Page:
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UNICEF in Emergencies & Humanitarian Action

As UN aid operations are suspended, a Gaza teenager describes life amidst conflict

© REUTERS/Mustafa
Palestinian boys look at a house destroyed after an air strike in Khan Younis, southern Gaza.

NEW YORK, USA, 8 January 2009 – As fighting in the Gaza Strip continued into its 13th day today, UN humanitarian assistance in the territory was suspended for an indefinite period because of the danger facing aid workers there. The the United Nations Relief and Works Agency (UNRWA) announced the suspension of aid operations due to "increasing hostile actions against its premises and personnel."

According to the UN Office for the Coordination of Humanitarian Affairs, there is a critical need for fuel, food, and medical supplies in Gaza. During a brief ceasefire yesterday, UNICEF was able to distribute some family water kits and health kits. But much more aid is needed. 

The fighting has been particularly difficult on children in Gaza. UNICEF is working with child-protection partners to produce and broadcast radio and television messages designed to help parents keep children safe, and to identify and manage symptoms of distress. Over 14,000 people – including an estimated 7,840 children – were staying in 23 emergency shelters in Gaza as of Tuesday morning. Schools remained closed.

As one local resident, Yasmin, 16, told UNICEF Radio in a telephone interview: "There's no school to go to for education or to learn, because there is no safety in the streets."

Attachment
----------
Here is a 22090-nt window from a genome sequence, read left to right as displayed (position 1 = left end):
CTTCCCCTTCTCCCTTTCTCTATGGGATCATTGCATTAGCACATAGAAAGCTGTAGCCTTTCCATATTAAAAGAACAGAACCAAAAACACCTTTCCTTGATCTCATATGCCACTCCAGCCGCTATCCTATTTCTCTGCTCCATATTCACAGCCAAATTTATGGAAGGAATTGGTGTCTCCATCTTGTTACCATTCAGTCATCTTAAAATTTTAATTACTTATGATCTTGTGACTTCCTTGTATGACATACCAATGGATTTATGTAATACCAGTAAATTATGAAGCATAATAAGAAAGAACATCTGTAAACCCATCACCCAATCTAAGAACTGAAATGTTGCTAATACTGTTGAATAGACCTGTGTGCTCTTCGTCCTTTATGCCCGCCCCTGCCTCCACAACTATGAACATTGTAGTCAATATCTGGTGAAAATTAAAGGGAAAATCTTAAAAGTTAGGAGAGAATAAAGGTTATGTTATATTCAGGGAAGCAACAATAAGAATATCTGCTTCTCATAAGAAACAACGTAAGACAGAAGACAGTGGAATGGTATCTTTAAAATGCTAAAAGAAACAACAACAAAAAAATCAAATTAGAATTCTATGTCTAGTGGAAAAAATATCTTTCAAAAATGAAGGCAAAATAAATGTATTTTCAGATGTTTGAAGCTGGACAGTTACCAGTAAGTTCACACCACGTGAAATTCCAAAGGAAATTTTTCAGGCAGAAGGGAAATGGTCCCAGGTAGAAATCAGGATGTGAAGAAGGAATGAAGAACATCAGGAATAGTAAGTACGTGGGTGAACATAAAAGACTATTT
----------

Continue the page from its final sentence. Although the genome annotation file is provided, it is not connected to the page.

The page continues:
Schools, mosques hit by bombing

A school run by UNRWA in Gaza City – where hundreds had taken shelter – was bombed on Monday, resulting in fatalities and injuries. Also on Monday, a rocket fired from Gaza hit a kindergarten in southern Israel, damaging the school. There were no fatalities.

A Palestinian woman waits to receive food supplies at the United Nations Relief and Works Agency headquarters in Gaza on 7 January 2009, before the suspension of UN aid operations.

Yasmin's own home in Gaza was damaged by aerial bombing early in the military campaign. 

"There was a mosque. They bombed it. It was in front of my window of my room." she said. "I was so scared because all the window broke down and fell into my bed. I was sleeping. I was dreaming. I started crying. So I jumped out of the bed and then I moved out of the room and went to my parents' room and I slept all night with them."

An 18-month embargo imposed on Gaza has made it difficult to find glass in the territory, Yasmin noted. "We put aluminium foil up [in the window pane] just to defend against the winter," she said.

Peace will be ‘very hard’

The main military campaign has since moved north of her home, and Yasmin has resumed sleeping in her room. She still cannot leave her home.

"I can't even walk out of the door," she said. "It's very dangerous." She talks to her friends on the phone and through e-mail when there is electricity.

"It's very hard to think about peace," Yasmin said, "because both Hamas and Israel don't want to have peace. But maybe if they can talk to each other, they can share opinions. Maybe. It's very hard."

If she had the chance to talk to the leaders on both sides, Yasmin would tell them to stop the fighting. "We want to live,” she said. “We are human beings and we want to live."




6 January 2009:
Yasmin, 16, speaks to UNICEF Radio from her home in Gaza City.
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